Along with many others, last night I flagged the New York Times article in which opponents of a ‘public option’ in the health care reform bill are saying that the ‘public option’ (which is essentially the federal government entering the field with its own health insurance plan) would be so efficient and inexpensive that it might drive for-profit health insurance companies out of business.
Why this is a problem for anyone else beside the for-profit health insurance companies, whose lobbying muscle in Washington kept them out of Dante’s third cirlce of hell, is not clear.
But a few readers written in to say, Look, Medicare (which is probably the closest analogue to what a public option might look like) isn’t perfect. Many doctors won’t accept Medicare, it doesn’t cover enough, etc. etc. etc.
I don’t think anyone who seriously follows health care policy debates honestly disputes that Medicare insures a ton of people with very low overhead. But you only need relatives in their sixties to know that people have problems finding doctors who will accept Medicare or who feel that Medicare doesn’t cover enough and so forth.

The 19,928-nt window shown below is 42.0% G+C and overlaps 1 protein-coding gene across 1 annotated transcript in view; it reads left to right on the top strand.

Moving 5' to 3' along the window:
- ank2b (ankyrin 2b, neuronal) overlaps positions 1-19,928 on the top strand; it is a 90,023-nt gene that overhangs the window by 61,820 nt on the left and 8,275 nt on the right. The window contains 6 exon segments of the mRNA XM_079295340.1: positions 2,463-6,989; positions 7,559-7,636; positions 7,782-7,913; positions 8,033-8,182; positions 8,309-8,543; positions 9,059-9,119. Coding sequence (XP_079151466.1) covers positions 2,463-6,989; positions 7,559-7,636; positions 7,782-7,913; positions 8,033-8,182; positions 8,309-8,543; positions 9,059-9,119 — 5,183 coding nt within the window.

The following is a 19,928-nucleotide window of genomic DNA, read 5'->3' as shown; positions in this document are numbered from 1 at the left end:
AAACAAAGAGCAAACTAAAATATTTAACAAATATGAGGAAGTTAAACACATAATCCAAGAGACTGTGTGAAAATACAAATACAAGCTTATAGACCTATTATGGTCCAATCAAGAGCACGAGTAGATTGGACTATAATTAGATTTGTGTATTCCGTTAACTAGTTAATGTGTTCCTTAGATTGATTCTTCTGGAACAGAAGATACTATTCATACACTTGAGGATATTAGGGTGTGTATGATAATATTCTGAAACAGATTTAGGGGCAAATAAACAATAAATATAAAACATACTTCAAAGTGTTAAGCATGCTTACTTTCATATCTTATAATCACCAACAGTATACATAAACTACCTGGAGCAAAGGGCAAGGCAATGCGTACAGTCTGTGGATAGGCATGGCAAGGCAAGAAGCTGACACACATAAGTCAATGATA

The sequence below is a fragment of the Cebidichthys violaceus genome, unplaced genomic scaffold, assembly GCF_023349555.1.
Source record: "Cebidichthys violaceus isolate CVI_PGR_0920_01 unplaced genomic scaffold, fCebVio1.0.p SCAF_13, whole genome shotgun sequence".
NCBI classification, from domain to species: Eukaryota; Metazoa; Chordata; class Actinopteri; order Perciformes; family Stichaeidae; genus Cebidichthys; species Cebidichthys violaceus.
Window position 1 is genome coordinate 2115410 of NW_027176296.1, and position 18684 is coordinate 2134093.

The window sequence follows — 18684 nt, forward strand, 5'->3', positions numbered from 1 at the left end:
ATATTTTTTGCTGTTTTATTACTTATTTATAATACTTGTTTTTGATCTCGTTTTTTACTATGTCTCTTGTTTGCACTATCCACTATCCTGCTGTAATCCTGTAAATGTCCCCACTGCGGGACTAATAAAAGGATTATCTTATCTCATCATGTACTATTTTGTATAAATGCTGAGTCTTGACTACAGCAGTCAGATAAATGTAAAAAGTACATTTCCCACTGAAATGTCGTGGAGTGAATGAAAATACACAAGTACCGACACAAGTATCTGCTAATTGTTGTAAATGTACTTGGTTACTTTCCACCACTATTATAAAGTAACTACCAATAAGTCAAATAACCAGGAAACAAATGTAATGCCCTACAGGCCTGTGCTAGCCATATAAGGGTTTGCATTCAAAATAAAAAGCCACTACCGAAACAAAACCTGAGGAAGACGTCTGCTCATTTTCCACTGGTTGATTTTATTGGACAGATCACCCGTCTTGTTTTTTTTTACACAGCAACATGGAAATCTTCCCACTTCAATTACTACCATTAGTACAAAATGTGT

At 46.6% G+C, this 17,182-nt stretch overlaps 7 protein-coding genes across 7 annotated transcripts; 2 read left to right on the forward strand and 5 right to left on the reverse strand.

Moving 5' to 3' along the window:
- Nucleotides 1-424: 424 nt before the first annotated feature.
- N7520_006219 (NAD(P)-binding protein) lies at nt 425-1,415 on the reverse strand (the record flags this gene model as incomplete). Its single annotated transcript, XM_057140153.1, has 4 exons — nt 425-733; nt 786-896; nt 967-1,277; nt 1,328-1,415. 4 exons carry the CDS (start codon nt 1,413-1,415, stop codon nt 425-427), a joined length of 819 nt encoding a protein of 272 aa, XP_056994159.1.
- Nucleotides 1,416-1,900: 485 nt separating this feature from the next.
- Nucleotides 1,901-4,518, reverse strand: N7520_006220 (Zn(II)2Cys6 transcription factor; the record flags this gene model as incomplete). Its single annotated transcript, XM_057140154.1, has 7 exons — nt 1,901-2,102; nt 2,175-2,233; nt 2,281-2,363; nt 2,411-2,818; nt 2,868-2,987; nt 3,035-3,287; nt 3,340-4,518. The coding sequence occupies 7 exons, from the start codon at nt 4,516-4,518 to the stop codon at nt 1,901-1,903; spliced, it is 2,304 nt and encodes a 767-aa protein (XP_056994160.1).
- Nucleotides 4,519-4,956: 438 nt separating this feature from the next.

But this seems to me to be the heart of the case — and the real tell about the opposition to the public options within the insurance industry. If it’s really true that lots of the best doctors aren’t going to accept the ‘public option’ subscribers, then I have to imagine that’s going to put a big brake on migration out of for-profit health insurance and into the public option. In other words, the problem — to the extent there are ones — should be self-correcting. Assuming the ‘public option’ has to exist on something like the same basis as the private carriers, the private carriers only have something to worry about if the ‘public option’ is just demonstrably better insurance.